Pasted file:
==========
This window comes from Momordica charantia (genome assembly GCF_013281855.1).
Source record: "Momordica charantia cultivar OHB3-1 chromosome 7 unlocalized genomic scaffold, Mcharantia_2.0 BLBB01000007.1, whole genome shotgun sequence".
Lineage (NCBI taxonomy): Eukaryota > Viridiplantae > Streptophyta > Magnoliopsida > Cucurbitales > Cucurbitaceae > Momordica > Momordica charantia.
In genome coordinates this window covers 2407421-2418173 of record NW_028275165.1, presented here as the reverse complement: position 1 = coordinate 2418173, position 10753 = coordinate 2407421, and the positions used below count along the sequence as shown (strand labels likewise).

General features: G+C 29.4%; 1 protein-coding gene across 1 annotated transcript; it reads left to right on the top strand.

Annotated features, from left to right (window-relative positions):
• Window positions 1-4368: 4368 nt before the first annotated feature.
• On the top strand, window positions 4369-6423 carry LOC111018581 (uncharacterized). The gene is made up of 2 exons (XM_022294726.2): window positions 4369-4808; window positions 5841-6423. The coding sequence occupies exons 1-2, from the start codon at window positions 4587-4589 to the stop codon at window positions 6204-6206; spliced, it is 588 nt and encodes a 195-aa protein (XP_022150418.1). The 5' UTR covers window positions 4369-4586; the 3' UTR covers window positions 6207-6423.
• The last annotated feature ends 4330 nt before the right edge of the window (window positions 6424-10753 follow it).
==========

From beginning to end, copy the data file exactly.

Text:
This window comes from Momordica charantia (genome assembly GCF_013281855.1).
Source record: "Momordica charantia cultivar OHB3-1 chromosome 7 unlocalized genomic scaffold, Mcharantia_2.0 BLBB01000007.1, whole genome shotgun sequence".
Lineage (NCBI taxonomy): Eukaryota > Viridiplantae > Streptophyta > Magnoliopsida > Cucurbitales > Cucurbitaceae > Momordica > Momordica charantia.
In genome coordinates this window covers 2407421-2418173 of record NW_028275165.1, presented here as the reverse complement: position 1 = coordinate 2418173, position 10753 = coordinate 2407421, and the positions used below count along the sequence as shown (strand labels likewise).

General features: G+C 29.4%; 1 protein-coding gene across 1 annotated transcript; it reads left to right on the top strand.

Annotated features, from left to right (window-relative positions):
• Window positions 1-4368: 4368 nt before the first annotated feature.
• On the top strand, window positions 4369-6423 carry LOC111018581 (uncharacterized). The gene is made up of 2 exons (XM_022294726.2): window positions 4369-4808; window positions 5841-6423. The coding sequence occupies exons 1-2, from the start codon at window positions 4587-4589 to the stop codon at window positions 6204-6206; spliced, it is 588 nt and encodes a 195-aa protein (XP_022150418.1). The 5' UTR covers window positions 4369-4586; the 3' UTR covers window positions 6207-6423.
• The last annotated feature ends 4330 nt before the right edge of the window (window positions 6424-10753 follow it).